An official website of the United States government
Here's how you know
A .mil website belongs to an official U.S. Department of Defense organization in the United States.
A lock (lock ) or https:// means you’ve safely connected to the .mil website. Share sensitive information only on official, secure websites.

NEWS | Dec. 7, 2018

Virginia Guard special response force selected to test new communications suite

By Capt. Andrew J. Czaplicki 34th CERFP

Soldiers and Airmen assigned to the Virginia National Guard’s Blackstone-based 34th Chemical, Biological, Radiological, Nuclear and High Yield Explosives Enhanced Response Force Package, also known as CERFP (pronounced “Surf-P”), have been selected to test a new communications suite being issued to the National Guard CBRN Response Enterprise beginning in 2019. Approximately 30 Soldiers and Airmen are scheduled to participate in the new equipment testing.

The National Guard CRE Information Management System is primarily a system of record to provide National Guard Civil Support Teams, CERFPs and Homeland Response Forces with a standardized tactical-level Common Operating Picture and Situational Understanding tool for managing mission operations and information. The NG CIMS also provides a suite of software applications and end-user devices, which enable information between NG CRE forces and externally with other Department of Defense and civilian response partners.

“The National Guard Chemical, Biological, Radiological, and Nuclear Information Management System is a game changer as a Common Operating Picture for the Title 32 portion of the Chemical, Biological, Radiological, and Nuclear Response Enterprise,” said Scott A. White, HRF/CERFP branch chief, National Guard Bureau’s Combating Weapons of Mass Destruction Division. “The platform for the first time allows for a common framework of hardware and software for the 57 CSTs, 17 CERFPs, and 10 HRFs. The Title 10 side of the CRE does not have this same level of capability and is looking at adopting NG CIMS as a capability to meet their needs as well.”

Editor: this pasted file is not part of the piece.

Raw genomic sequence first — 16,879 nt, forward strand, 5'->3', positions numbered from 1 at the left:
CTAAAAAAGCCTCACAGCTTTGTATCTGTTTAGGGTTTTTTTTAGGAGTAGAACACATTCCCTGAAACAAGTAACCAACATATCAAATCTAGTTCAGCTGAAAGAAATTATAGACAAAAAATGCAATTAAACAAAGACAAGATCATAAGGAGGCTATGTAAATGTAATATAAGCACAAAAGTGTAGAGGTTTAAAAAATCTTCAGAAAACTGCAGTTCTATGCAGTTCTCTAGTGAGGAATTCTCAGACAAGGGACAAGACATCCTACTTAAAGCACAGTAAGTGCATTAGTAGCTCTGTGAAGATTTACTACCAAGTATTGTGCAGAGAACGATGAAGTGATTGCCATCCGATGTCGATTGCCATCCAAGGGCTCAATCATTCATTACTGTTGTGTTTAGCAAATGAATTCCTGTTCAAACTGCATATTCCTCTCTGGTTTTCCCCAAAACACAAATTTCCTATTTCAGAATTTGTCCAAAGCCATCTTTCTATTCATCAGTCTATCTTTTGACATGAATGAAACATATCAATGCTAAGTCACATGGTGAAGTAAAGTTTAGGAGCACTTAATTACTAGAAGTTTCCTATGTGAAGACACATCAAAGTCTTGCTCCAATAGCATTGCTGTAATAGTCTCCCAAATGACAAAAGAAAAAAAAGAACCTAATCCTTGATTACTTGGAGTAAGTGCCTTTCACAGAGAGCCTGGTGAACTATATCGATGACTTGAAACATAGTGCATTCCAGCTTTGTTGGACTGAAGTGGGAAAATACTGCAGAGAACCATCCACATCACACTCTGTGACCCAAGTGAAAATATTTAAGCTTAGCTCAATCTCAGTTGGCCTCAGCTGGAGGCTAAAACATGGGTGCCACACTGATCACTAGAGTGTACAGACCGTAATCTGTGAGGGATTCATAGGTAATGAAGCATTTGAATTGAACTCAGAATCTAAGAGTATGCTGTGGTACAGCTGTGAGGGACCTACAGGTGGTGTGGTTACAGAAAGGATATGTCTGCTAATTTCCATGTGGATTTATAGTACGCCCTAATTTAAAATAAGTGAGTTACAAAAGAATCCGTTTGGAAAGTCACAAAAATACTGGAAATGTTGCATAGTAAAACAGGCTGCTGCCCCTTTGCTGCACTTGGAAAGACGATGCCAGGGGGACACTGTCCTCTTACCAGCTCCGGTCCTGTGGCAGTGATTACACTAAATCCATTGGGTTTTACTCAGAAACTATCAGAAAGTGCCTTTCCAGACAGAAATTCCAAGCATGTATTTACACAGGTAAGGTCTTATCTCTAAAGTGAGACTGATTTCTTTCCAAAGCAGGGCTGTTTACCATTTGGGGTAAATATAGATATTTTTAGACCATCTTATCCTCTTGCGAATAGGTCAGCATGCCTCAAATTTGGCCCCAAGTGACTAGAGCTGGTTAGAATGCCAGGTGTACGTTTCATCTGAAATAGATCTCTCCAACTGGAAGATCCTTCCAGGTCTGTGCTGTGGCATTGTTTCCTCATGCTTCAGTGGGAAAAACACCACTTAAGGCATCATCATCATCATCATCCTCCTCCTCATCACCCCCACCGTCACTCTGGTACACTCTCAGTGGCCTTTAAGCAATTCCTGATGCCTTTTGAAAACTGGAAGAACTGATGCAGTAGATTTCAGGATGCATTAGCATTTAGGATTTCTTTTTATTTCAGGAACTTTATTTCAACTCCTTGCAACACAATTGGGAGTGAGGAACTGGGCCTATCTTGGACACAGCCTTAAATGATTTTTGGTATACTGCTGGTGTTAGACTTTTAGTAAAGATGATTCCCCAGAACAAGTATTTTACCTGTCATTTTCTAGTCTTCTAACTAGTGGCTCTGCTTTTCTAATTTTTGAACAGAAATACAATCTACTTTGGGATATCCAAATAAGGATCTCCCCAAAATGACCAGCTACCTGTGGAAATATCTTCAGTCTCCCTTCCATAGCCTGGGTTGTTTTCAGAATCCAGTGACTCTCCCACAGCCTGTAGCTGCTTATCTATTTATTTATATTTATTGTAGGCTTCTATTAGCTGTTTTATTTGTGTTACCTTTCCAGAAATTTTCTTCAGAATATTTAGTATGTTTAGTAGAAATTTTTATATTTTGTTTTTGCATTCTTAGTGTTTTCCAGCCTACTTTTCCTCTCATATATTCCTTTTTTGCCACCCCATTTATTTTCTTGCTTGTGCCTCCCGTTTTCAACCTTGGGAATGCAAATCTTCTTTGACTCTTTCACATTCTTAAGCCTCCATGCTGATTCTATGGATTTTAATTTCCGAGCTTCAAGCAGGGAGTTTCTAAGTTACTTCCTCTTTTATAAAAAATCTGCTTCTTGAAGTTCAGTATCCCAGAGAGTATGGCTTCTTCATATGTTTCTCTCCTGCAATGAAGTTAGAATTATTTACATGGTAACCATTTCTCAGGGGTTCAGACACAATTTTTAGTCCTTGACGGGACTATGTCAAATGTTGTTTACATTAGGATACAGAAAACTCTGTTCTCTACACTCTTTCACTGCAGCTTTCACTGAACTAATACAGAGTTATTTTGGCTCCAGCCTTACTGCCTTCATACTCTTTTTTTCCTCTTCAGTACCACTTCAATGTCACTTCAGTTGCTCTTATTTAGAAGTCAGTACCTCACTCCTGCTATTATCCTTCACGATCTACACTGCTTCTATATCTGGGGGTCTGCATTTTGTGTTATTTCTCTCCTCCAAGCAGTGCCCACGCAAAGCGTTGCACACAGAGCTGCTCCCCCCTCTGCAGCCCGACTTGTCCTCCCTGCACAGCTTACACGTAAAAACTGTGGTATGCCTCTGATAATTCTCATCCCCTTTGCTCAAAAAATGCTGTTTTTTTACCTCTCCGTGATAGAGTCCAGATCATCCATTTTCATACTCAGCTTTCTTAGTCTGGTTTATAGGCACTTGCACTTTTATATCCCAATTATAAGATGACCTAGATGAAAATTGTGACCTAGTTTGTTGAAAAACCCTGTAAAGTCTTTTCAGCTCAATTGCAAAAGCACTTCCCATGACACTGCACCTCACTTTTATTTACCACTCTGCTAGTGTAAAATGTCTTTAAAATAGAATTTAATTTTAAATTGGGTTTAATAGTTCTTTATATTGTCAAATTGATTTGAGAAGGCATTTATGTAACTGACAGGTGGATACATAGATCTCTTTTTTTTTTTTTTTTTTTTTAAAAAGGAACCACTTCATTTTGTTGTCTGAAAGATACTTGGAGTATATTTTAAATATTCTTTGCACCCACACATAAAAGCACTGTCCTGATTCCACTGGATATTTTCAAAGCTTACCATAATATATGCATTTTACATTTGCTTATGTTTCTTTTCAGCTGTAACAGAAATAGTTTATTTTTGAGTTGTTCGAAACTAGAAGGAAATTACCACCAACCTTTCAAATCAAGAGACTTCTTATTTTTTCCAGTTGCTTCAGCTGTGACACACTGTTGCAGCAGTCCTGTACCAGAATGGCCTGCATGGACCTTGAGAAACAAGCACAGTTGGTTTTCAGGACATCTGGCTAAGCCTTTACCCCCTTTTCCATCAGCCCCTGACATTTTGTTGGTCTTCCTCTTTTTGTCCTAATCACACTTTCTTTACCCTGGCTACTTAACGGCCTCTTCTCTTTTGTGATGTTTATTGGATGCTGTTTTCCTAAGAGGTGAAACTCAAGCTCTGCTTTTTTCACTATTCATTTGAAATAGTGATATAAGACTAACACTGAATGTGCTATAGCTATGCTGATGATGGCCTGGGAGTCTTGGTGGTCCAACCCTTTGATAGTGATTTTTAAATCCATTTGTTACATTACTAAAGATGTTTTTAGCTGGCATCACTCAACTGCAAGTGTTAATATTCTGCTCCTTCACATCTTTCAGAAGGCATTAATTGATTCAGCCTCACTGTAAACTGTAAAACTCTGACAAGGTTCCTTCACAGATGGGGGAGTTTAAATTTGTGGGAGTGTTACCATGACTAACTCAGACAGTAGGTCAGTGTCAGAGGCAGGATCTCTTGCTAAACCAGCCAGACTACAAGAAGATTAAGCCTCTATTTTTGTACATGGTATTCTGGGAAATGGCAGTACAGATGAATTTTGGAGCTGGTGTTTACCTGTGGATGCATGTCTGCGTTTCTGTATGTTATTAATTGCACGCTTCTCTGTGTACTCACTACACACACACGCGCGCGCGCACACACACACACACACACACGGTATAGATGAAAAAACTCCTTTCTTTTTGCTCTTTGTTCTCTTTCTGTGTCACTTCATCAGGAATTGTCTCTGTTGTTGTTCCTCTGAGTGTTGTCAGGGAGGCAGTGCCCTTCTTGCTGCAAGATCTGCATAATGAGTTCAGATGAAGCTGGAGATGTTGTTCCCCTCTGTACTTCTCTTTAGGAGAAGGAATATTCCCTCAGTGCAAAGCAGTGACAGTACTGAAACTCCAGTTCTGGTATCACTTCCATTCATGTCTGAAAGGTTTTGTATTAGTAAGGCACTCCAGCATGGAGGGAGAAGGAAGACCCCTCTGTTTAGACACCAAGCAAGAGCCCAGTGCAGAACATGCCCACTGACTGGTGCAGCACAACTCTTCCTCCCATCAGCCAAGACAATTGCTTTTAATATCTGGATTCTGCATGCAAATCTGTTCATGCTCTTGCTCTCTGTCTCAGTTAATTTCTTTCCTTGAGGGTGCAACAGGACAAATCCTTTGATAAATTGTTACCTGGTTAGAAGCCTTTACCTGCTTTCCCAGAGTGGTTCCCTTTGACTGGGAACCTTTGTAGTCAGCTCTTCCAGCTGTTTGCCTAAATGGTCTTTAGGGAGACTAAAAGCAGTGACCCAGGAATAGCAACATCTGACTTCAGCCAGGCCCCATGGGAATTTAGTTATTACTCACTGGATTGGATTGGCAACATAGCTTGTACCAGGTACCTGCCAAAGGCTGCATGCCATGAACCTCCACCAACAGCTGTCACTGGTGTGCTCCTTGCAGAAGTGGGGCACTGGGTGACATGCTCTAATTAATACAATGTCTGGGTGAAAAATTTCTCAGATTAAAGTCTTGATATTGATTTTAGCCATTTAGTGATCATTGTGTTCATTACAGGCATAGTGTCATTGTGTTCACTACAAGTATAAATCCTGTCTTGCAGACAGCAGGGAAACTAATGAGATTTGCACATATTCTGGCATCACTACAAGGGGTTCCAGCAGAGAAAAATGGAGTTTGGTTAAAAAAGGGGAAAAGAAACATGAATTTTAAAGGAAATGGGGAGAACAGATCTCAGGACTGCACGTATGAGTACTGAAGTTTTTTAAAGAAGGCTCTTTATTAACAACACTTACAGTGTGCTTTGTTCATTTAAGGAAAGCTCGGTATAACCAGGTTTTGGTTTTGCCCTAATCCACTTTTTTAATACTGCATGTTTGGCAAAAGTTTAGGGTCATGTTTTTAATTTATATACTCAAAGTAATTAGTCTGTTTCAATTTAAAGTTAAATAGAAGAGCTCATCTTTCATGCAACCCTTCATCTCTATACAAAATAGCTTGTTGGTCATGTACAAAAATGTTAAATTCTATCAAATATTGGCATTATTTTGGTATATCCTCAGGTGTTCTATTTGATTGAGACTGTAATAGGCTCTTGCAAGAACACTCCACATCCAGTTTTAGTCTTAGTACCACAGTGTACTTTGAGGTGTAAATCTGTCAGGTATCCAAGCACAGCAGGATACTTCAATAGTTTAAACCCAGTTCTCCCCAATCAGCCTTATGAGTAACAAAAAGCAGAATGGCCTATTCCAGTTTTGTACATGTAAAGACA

New equipment training will occur in Richmond, but the testing will be at the newly constructed Search and Extraction Training Area at Fort Pickett. The testing will include a full-scale integration of each of the end-user devices with simulated casualties and rescue missions.

“This will fundamentally change how we currently operate,” explained Capt. Andrew J. Czaplicki, deputy commander of the 34th CERFP. “This coverts all of our tactical processes from being tracked on dry erase boards to a completely digital system. It will be a challenging, but much needed change to propel the CRE [CBRN Response Enterprise] into a more connected future with our civilian counterparts.”

The NG CIMS provides the 34th CERFP with the ability to integrate position location information of personnel and CBRN sensor systems operating in the areas surrounding a disaster zone to provide real-time detection of potential CBRN threats to Soldiers and Airmen performing rescues.

The NG CIMS predecessor, the CST Information Management System, has been used multiple times to assist with National Guard Civil Support operations during domestic emergencies. The system was used during the marathon bombing response in Boston, Massachusetts, mud slide in Oso, Washington, the recent Papal Visit to the National Capital Region and the recent hurricanes affecting the southeastern United States.

NG CIMS issuance was originally included in the National Defense Authorization Act for Fiscal Year 16, when the Committee on Armed Services of the House of Representatives directed the Secretary of Defense to expand the CIMS to the CERFP and HRF programs.

News Archive by Category

All Entries